Jul 112011
 

Dome on the RockWe were especially privileged on our trip to have with us some excellent guides and thanks to the scholarly contacts of one of them we had an invitation to visit the mosques which now sit atop the Temple mount in the old town in Jerusalem. The most famous is perhaps the Dome on the Rock with its stunning golden dome blazing in the sun. (Although, I suppose it might be more correctly named a shrine rather than a mosque.)

But this is just one of three significant mosques on this site. Another is the Aqsa Mosque, the main site for Friday prayers. This sits on the southern edge of the Temple area and above another mosque – Solomon’s Stables. The story is that when the Moslems gained control of the site they were so impressed by the Temple remains that they assumed Solomon must have had supernatural help to build. The ‘stables’ – a huge colonnaded (not sure if that’s the correct architectural description) area under the site – must have been where Solomon stabled the Djinns needed to move the massive blocks of stone. The irony being that the huge blocks were a legacy of Herod the Great, not Solomon.

The three mosques are not generally open to idle visitors. Nevertheless we were allowed access and were able to photograph what we wanted. In some respects Solomon’s Stables is the least impressive of the three – at least in the sense of ornamentation or fittings. But it is an absolutely enormous space (the photos – the ones of the space with the red and silver-striped carpet – simply don’t do it justice), stunning in its size. The Aqsa mosque is also an enormous space and has some beautiful features. It was fascinating to watch the birds wheel about inside, so large and airy it is. In the photo album, it’s the building with the red, chequered carpeting.

Sadly, the Dome on the Rock was undergoing extensive repairs and refurbishment so the area above ‘the Rock’ (believed to be, variously, the site of the Holy of Holies, or where Abraham was to sacrifice Isaac, or where Muhammad left the earth) was shrouded in scaffolding and panelling. There are some photos of the interior though showing some of the beautiful features.

But all of this can be looked up in a guide book or online and you’ll find a lot more information and better photos than I can ever provide here. The Haram is a beautiful place, with tree-shaded walks and beautiful architecture. It also houses a project which is restoring ancient manuscripts through very skilled and painstaking work. Groups sit around studying the Quran – and it was noted that there were many more study groups of women to be seen now.

But the place is at the heart of the disagreement between Jew and Arab. For each, the site is central to their faith (albeit not of the highest importance in Islam) and, as such, is crucial to their identity. Giving up the site would be like denying who you are. I think it’s this that Western culture doesn’t ‘get’. Listening to groups of US Jews being guided to the Western Wall, it was clear that so much of their personal identity is wrapped up in their national identity which, in turn, is wrapped up in their faith identity. And core to that is the holy site of the Temple. It is from there, that the sense of identity flows. One is left with the impression that without agreement on the Temple area there will never be agreement on any other aspect of the relationship. And it’s difficult to see how the issue of the Temple can ever be resolved.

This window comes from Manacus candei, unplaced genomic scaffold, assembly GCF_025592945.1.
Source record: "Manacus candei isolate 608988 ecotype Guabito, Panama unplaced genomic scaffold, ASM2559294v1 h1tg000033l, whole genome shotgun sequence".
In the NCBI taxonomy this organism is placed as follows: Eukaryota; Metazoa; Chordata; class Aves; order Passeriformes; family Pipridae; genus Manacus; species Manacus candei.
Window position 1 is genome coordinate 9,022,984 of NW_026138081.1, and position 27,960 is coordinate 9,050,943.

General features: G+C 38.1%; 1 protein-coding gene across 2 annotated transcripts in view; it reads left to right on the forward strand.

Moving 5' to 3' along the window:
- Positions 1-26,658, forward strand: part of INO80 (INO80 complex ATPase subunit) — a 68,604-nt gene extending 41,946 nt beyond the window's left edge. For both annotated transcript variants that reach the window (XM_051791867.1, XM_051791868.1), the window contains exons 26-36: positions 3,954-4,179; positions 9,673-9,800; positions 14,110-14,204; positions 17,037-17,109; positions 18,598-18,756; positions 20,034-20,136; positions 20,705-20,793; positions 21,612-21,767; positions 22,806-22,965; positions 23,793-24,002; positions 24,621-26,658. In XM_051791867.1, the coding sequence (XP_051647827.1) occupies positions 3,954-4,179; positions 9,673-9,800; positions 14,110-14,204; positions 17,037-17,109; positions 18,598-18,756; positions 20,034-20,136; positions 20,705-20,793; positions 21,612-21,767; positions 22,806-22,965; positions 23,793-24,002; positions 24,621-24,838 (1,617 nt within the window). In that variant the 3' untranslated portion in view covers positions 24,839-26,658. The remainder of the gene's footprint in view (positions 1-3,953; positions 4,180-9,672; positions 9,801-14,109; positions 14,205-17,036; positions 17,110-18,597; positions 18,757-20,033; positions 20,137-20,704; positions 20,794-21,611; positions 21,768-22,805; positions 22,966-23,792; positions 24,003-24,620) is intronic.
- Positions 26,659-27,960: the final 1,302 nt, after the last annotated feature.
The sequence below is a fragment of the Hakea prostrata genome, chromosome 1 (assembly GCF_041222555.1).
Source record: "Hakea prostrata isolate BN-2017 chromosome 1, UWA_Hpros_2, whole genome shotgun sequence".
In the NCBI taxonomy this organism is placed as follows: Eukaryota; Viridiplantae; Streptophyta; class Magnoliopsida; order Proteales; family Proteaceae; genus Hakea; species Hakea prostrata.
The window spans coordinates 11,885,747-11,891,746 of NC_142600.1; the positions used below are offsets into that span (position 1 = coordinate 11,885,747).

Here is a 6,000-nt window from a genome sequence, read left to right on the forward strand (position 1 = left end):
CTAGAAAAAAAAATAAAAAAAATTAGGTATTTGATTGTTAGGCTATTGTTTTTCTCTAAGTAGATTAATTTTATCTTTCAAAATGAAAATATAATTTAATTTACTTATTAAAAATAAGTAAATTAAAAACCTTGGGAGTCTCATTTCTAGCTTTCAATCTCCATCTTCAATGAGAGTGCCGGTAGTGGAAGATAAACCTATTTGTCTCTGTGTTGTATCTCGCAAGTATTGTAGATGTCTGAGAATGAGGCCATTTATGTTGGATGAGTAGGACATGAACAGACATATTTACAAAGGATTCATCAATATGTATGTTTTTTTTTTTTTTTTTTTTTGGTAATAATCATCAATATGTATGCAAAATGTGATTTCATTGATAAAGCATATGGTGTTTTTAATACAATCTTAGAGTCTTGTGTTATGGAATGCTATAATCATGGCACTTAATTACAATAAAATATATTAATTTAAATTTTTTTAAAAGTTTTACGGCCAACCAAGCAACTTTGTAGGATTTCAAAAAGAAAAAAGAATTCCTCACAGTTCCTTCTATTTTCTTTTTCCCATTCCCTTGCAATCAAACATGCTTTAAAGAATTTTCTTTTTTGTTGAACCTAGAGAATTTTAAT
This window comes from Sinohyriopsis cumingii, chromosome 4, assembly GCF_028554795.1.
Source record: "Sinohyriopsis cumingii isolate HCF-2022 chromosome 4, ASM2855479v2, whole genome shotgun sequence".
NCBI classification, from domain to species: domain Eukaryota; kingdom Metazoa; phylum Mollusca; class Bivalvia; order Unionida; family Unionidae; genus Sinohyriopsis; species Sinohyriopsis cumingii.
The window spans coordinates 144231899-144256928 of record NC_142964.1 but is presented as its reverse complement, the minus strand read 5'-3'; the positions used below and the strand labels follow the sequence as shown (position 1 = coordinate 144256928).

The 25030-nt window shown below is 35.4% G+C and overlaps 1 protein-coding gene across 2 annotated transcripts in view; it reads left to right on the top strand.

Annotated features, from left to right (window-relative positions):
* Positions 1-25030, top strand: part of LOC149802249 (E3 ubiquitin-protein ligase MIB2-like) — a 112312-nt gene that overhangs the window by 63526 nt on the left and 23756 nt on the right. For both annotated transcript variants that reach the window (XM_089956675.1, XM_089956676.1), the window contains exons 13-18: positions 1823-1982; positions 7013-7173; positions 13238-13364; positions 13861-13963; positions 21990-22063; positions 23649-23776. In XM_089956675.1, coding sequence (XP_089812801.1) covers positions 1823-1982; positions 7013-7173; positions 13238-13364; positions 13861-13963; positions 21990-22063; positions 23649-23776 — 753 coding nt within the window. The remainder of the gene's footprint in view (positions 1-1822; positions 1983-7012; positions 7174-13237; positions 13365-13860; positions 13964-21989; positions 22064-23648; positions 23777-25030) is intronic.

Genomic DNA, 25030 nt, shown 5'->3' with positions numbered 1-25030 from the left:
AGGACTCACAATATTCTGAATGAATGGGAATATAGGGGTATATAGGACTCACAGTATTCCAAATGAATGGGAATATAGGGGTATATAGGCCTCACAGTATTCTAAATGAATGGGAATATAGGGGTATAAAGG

For many Westerners, it’s just ‘a place’. Places have no true importance. Of course we have emotional attachments to places – just think of the hurt and anguish caused by a suggested union of two congregations here. But, ultimately, a place is just a place; a thing of bricks and mortar, of wood and tiles. Certainly for the (Western) Christian faith, a believer’s identity is not in a place, but in the person of Jesus.

But I wonder if we also miss a little something in our poor understanding of the Jewish or Muslim faith (and perhaps even the Christian faith). When we place our identity entirely in a person, we can overly personalise our faith. We forget that Jesus was not an individual, but a person of the Trinity, and so inherently part of a community. When our faith is too ‘personal’ we cease to be a part of a community and our ‘identity’ is diminished. Furthermore, that community has a place, both in the sense of its own place in wider society, but also a place where it can gather as a faith community. I think that when we know our ‘place’, within a faith community and within a wider community, then we can more fully serve and live our faith, for we understand its place in our life and in the life of those around us.

Jul 022011